It has really taken us this long just to get comfortable with the language. As a sort of celebratory coincidence, I just happened to have finished reading my first actual, complete book in Italian, Io Non Ho Paura by Niccolo Ammaniti. Okay, I had previously read several of the short books in the Travels With Valentina series, in which a precocious kid named- you guessed it, Valentina- visits each and every region of the bel paese. She manages to hit every major sight, eat all the regional specialties, quote all the famous authors or poets and generally be so perfect as to be annoying. By the end of three such books I was muttering vafanculo Valentina under my breath.
Io Non Ho Paura was different. Not annoying; not a children's series. I'd watched the suspense movie based on this book about three years ago. The movie was so well done that the climax scene made me jump out of my seat. I enjoyed the book, and loved that I successfully read it all the way through without *too* many glances at the dictionary.
An even better occurrence gave me cause to celebrate, though. Last week we boarded a train bound for Bologna to find our assigned seats already occupied. The twenty-something girl with belongings scattered about had boarded at the previous stop and didn't want to budge, whining that the electrical outlet at her seat didn't work and she was watching a DVD. We shrugged and agreed that since other seats were currently available we'd let her be for now. We took seats across the aisle.
An hour later when the train stopped and filled up, others boarded who were assigned to the seats we'd be occupying. We rose and told the girl to return to her own seat now. She had finished the movie she had been watching and had popped in a cartoon. She started to whine again about the non-functioning outlet, she couldn't plug in her player, blah blah. I politely but firmly told her that since the seats were now all filled in our car we needed those to which we had been assigned. She didn't want to move and started to argue. I interrupted her and said, "Yeah, I understand, but it's not my problem. The car is full, and these people want to sit down. These are our seats; we've let you stay here to finish your movie but now you need to get up, gathering your belongings, and go back to your own seat." I said it all in Italian without hesitation and without getting flustered. When I finished my little speech, the lady sitting next to the girl nodded firmly in approval and immediately rose to let the girl out.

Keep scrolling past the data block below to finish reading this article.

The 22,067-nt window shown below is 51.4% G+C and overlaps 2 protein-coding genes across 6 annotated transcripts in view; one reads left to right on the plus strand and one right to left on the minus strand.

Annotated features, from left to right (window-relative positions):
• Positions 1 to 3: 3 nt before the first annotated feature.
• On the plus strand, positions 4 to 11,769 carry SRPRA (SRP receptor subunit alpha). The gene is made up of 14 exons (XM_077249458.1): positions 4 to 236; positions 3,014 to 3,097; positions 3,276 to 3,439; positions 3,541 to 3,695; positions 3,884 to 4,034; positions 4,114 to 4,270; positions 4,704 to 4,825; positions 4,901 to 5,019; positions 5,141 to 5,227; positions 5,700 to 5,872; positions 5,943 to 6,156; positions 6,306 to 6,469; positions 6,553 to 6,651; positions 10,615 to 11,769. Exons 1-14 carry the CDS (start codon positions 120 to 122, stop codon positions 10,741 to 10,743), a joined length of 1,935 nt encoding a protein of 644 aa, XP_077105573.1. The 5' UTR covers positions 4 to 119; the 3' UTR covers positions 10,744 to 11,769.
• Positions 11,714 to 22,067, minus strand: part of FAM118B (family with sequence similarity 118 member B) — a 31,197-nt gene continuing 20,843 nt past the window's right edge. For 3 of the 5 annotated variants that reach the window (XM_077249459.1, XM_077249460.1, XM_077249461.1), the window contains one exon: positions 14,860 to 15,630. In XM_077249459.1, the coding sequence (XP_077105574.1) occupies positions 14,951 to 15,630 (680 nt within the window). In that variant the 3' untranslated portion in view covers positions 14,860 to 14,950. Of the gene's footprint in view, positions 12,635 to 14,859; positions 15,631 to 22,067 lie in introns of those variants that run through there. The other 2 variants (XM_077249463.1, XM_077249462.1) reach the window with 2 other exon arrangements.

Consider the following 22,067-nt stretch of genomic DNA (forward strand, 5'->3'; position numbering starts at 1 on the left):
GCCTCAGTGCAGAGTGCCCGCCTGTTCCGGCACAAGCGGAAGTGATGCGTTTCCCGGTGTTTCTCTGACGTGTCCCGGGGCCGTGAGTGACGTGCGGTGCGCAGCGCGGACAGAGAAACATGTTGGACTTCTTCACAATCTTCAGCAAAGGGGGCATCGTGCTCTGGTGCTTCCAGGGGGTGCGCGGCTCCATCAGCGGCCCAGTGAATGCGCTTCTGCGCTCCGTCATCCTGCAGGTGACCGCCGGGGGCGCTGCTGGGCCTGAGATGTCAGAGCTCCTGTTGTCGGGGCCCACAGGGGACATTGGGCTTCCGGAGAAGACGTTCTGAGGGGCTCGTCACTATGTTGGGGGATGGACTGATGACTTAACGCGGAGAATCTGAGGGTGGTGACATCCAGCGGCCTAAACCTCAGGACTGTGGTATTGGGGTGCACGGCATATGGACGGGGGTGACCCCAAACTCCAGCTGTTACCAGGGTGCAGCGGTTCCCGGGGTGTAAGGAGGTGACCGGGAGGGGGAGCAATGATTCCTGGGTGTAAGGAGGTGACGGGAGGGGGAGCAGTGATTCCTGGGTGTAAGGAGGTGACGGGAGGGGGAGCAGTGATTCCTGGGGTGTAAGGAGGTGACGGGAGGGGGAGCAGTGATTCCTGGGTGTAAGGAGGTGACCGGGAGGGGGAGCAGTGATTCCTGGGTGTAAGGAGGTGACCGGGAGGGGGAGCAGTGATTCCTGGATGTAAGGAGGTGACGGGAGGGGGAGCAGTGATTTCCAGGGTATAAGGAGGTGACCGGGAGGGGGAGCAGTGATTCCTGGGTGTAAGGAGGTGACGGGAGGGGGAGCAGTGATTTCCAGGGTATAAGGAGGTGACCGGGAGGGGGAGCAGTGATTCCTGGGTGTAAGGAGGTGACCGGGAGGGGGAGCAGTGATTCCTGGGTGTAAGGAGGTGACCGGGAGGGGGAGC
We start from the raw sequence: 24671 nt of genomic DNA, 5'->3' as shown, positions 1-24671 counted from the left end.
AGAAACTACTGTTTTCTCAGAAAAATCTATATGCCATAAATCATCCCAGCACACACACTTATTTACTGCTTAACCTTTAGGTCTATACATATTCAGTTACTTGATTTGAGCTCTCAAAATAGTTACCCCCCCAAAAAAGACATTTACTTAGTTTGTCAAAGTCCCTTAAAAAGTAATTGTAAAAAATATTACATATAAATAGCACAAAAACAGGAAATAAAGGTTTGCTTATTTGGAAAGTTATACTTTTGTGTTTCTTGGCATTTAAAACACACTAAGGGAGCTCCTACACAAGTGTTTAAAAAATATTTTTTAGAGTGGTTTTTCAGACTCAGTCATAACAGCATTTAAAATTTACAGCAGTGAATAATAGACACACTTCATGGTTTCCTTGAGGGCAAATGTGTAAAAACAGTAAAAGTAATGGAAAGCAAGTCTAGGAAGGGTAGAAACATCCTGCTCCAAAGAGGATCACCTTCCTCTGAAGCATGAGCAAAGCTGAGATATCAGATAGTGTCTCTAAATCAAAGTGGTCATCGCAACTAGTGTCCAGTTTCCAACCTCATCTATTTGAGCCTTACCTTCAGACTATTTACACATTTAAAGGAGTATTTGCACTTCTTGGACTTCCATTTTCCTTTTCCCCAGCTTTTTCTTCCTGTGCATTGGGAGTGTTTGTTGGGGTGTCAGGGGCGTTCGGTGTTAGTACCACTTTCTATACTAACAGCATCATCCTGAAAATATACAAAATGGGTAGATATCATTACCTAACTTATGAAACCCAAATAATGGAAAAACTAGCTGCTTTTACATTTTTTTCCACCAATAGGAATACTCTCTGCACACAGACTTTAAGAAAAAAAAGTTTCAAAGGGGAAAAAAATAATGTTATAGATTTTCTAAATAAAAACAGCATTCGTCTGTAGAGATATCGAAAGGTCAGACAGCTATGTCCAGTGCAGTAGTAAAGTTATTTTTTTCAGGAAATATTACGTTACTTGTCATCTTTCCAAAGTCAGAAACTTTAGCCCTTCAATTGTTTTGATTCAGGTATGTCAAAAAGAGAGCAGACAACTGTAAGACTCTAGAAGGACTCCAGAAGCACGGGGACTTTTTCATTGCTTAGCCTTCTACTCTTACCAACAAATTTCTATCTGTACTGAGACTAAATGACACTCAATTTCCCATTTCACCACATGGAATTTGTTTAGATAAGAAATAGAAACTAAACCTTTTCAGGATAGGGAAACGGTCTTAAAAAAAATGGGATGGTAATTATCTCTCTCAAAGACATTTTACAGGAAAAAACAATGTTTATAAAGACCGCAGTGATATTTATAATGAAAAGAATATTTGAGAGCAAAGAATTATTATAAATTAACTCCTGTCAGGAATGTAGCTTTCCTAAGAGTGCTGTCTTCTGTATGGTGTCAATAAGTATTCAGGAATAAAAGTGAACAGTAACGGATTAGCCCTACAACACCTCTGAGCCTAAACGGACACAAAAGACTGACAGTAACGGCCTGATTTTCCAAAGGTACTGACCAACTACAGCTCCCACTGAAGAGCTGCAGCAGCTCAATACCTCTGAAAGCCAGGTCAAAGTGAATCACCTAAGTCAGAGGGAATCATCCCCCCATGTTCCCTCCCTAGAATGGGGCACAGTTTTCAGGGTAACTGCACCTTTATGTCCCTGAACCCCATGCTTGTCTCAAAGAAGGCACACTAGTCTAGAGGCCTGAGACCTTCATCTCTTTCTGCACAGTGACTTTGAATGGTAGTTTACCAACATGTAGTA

It felt good! I was finally able to express myself in response to a situation, immediately and in Italian without stumbling through or grunting out unconjugated verbs. Linguistic difficulties tend to submerge one's own personality to some degree; jovial jokings and firm demands can be hard to convey. Finally, I was able to say exactly what I wanted to, even tinged with a little edge of bitchy. Finally...a little more Valerie emerges through the fog of language learning! It felt damn good.
Two years; it has certainly taken me longer to reach this linguistic point than I had hoped but I'm getting there. Here's to Year Three!
At home in Ascoli Piceno. Piazza del Popolo at night.